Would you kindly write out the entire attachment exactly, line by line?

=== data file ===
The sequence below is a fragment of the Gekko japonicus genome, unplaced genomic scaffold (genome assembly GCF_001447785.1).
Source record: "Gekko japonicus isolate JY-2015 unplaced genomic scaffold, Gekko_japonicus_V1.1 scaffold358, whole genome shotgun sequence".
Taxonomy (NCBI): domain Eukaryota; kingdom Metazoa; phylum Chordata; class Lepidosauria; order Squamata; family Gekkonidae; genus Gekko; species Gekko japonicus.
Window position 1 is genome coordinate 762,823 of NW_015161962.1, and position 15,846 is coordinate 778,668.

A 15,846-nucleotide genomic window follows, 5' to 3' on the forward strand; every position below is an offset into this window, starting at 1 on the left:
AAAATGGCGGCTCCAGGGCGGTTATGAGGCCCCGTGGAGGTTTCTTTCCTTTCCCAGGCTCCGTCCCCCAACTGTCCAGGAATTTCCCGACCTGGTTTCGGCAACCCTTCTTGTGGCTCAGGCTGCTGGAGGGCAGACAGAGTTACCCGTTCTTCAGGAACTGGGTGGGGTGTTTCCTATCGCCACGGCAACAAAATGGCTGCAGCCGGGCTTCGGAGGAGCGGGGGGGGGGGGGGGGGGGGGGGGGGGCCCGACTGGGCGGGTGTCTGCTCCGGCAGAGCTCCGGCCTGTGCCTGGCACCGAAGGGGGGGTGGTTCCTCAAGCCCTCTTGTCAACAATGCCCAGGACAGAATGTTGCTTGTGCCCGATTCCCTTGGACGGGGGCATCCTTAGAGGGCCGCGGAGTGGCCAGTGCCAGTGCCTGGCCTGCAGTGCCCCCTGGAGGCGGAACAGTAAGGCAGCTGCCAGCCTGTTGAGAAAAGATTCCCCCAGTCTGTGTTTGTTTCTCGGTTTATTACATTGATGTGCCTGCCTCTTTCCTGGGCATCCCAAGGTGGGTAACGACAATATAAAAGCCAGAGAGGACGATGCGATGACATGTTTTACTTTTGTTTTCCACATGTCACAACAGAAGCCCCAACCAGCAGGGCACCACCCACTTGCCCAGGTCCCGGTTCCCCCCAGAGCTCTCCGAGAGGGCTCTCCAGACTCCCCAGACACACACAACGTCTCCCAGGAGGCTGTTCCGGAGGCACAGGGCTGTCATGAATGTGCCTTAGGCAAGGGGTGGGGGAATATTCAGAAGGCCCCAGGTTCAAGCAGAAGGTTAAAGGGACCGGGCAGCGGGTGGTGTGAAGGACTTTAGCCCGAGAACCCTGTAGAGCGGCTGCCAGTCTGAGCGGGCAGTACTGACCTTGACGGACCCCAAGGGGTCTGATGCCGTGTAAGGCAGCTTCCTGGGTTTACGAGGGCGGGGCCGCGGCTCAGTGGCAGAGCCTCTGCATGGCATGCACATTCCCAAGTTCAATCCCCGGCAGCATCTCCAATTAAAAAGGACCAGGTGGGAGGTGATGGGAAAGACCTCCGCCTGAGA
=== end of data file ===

The sequence below is a fragment of the Gekko japonicus genome, unplaced genomic scaffold (genome assembly GCF_001447785.1).
Source record: "Gekko japonicus isolate JY-2015 unplaced genomic scaffold, Gekko_japonicus_V1.1 scaffold358, whole genome shotgun sequence".
Taxonomy (NCBI): domain Eukaryota; kingdom Metazoa; phylum Chordata; class Lepidosauria; order Squamata; family Gekkonidae; genus Gekko; species Gekko japonicus.
Window position 1 is genome coordinate 762,823 of NW_015161962.1, and position 15,846 is coordinate 778,668.

A 15,846-nucleotide genomic window follows, 5' to 3' on the forward strand; every position below is an offset into this window, starting at 1 on the left:
AAAATGGCGGCTCCAGGGCGGTTATGAGGCCCCGTGGAGGTTTCTTTCCTTTCCCAGGCTCCGTCCCCCAACTGTCCAGGAATTTCCCGACCTGGTTTCGGCAACCCTTCTTGTGGCTCAGGCTGCTGGAGGGCAGACAGAGTTACCCGTTCTTCAGGAACTGGGTGGGGTGTTTCCTATCGCCACGGCAACAAAATGGCTGCAGCCGGGCTTCGGAGGAGCGGGGGGGGGGGGGGGGGGGGGGGGGGGCCCGACTGGGCGGGTGTCTGCTCCGGCAGAGCTCCGGCCTGTGCCTGGCACCGAAGGGGGGGTGGTTCCTCAAGCCCTCTTGTCAACAATGCCCAGGACAGAATGTTGCTTGTGCCCGATTCCCTTGGACGGGGGCATCCTTAGAGGGCCGCGGAGTGGCCAGTGCCAGTGCCTGGCCTGCAGTGCCCCCTGGAGGCGGAACAGTAAGGCAGCTGCCAGCCTGTTGAGAAAAGATTCCCCCAGTCTGTGTTTGTTTCTCGGTTTATTACATTGATGTGCCTGCCTCTTTCCTGGGCATCCCAAGGTGGGTAACGACAATATAAAAGCCAGAGAGGACGATGCGATGACATGTTTTACTTTTGTTTTCCACATGTCACAACAGAAGCCCCAACCAGCAGGGCACCACCCACTTGCCCAGGTCCCGGTTCCCCCCAGAGCTCTCCGAGAGGGCTCTCCAGACTCCCCAGACACACACAACGTCTCCCAGGAGGCTGTTCCGGAGGCACAGGGCTGTCATGAATGTGCCTTAGGCAAGGGGTGGGGGAATATTCAGAAGGCCCCAGGTTCAAGCAGAAGGTTAAAGGGACCGGGCAGCGGGTGGTGTGAAGGACTTTAGCCCGAGAACCCTGTAGAGCGGCTGCCAGTCTGAGCGGGCAGTACTGACCTTGACGGACCCCAAGGGGTCTGATGCCGTGTAAGGCAGCTTCCTGGGTTTACGAGGGCGGGGCCGCGGCTCAGTGGCAGAGCCTCTGCATGGCATGCACATTCCCAAGTTCAATCCCCGGCAGCATCTCCAATTAAAAAGGACCAGGTGGGAGGTGATGGGAAAGACCTCCGCCTGAGA